Direct access to the Virginia Inland Port in Front Royal, Va., could benefit West Virginia tremendously by opening the state's heartland to a wide range of new international business and industrial opportunities.
This is especially true given the soon-to-be-completed Panama Canal expansion, coupled with the fact that the inland port serves as a designated U.S. Customs and U.S. Department of Agriculture point of entry.
And there is precedent for the redesignation, as Interstate 68 from Morgantown to Cumberland, Md., was Corridor E before it was upgraded, resulting in a much safer highway -- something that can be done all along the designated right of way of Corridor H.
What it will take is the political will to see it through and the ability to work with the president -- something that will never happen so long as Rep. Shelley Capito continues to vilify the administration for a so-called jobs-killing agenda.
To the point, West Virginia has already lost one huge opportunity when shovel-ready projects were sought several years ago under the various federal stimulus programs.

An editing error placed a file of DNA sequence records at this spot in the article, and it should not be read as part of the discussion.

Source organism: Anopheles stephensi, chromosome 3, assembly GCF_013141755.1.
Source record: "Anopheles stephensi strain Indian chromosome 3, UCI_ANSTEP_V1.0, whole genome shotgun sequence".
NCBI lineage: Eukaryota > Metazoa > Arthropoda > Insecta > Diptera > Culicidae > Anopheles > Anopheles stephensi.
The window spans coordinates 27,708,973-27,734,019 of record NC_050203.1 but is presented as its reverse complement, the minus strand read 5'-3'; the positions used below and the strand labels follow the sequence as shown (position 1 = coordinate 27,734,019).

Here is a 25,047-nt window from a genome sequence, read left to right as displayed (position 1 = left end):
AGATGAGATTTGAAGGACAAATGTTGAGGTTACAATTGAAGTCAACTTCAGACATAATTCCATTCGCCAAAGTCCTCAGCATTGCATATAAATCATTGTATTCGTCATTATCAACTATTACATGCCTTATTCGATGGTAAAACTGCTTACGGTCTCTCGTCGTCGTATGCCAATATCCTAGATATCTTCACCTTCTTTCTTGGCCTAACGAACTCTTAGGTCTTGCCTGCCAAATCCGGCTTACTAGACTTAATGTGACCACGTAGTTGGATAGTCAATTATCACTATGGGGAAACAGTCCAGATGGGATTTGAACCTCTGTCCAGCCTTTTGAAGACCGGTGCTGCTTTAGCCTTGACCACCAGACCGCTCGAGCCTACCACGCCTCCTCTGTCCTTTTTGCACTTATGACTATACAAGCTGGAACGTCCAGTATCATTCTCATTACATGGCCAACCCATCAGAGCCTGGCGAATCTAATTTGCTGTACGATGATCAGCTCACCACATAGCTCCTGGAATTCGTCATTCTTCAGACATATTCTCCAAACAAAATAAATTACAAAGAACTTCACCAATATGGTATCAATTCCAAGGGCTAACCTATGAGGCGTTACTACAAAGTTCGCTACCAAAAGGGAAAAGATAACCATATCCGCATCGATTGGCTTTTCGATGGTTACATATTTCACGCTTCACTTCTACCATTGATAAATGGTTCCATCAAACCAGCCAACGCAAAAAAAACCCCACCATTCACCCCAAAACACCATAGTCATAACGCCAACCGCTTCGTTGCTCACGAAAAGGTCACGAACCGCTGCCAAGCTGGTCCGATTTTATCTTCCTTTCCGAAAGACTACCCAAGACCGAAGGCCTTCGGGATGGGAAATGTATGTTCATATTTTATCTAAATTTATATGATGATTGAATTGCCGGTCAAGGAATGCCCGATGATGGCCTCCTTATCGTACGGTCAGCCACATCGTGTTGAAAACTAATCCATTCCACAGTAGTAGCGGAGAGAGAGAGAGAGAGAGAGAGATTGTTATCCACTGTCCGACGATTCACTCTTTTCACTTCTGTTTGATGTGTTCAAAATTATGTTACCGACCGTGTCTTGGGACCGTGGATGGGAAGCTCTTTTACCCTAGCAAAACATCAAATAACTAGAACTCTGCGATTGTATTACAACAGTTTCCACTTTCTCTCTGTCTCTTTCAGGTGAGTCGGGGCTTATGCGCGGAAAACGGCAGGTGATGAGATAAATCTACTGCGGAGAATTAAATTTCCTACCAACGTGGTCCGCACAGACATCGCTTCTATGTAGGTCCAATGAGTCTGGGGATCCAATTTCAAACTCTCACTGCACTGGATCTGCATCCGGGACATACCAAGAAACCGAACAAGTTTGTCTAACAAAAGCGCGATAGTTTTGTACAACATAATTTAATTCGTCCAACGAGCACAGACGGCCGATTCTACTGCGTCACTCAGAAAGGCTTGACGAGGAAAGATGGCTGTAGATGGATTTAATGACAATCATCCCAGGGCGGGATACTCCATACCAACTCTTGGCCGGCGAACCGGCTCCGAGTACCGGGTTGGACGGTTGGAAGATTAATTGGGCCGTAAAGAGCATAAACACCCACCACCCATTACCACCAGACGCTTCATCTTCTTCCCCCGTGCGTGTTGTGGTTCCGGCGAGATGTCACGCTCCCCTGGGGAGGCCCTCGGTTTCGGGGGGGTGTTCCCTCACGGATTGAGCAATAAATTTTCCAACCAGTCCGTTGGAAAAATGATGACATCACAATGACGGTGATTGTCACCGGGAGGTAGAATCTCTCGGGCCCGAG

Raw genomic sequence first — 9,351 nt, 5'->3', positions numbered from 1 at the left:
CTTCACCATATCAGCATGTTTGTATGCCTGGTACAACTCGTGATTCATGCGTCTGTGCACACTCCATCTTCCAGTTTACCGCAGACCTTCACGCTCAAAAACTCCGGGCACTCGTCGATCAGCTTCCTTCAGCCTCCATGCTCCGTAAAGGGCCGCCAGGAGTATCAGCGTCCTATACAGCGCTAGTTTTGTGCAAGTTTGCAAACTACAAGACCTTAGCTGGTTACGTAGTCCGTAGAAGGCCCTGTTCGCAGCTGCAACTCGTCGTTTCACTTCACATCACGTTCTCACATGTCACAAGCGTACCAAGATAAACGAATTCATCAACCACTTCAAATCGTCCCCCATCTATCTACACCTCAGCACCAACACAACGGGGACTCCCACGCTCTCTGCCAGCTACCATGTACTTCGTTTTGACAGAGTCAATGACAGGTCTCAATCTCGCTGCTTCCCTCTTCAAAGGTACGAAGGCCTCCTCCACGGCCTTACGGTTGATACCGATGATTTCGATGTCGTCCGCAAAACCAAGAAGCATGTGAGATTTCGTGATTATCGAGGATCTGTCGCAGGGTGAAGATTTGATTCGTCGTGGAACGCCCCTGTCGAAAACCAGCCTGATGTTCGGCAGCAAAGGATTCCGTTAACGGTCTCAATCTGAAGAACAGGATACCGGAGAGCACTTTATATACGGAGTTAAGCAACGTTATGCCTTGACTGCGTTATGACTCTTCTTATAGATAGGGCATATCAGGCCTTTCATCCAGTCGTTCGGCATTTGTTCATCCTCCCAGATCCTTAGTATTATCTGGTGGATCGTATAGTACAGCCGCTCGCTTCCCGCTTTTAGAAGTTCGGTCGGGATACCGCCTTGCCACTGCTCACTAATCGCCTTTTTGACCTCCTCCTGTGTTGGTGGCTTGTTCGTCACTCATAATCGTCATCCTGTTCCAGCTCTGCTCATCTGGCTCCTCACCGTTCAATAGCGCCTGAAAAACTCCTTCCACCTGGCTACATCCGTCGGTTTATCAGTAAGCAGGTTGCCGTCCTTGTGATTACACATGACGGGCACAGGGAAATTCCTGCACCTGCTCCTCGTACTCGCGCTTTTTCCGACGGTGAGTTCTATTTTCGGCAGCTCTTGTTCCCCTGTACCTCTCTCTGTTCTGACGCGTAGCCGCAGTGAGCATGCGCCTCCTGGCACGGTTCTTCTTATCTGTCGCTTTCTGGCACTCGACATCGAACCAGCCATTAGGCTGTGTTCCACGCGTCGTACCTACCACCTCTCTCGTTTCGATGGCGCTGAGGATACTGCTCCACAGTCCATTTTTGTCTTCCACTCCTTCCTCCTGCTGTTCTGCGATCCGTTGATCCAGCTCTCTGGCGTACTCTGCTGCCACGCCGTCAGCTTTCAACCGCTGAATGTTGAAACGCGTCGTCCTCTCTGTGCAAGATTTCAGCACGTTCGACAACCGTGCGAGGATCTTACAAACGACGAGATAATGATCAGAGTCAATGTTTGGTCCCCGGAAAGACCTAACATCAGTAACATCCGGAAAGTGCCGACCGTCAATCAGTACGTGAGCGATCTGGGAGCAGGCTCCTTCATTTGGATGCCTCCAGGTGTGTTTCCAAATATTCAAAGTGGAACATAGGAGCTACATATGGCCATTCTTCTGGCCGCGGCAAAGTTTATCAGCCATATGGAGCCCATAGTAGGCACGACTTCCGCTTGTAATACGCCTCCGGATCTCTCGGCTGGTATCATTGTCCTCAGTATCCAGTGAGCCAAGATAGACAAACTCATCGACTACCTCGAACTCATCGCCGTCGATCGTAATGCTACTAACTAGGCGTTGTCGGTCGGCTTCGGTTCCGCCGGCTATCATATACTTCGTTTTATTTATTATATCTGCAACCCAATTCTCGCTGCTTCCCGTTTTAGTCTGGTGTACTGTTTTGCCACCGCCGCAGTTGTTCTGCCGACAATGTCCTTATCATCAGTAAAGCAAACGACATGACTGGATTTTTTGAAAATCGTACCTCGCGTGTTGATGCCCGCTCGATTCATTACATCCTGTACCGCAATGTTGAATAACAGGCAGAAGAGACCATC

And if Interstate 73/74, currently being built in West Virginia's southwestern coalfields, can be designated a "national high priority," then Congress can do the same for I-66.
The most important political issue for West Virginia's economic future really is how to create more jobs.
Let's borrow a page from the Eisenhower administration and expand upon what has been proven to be one of the greatest economic development projects in our nation's history.
I-66 is worth fighting for, and when it is completed it will yield one of the highest returns of any investment in infrastructure in West Virginia history.
Swint, a commercial property broker in Charleston, is the Democratic candidate for West Virginia's 2nd Congressional District seat.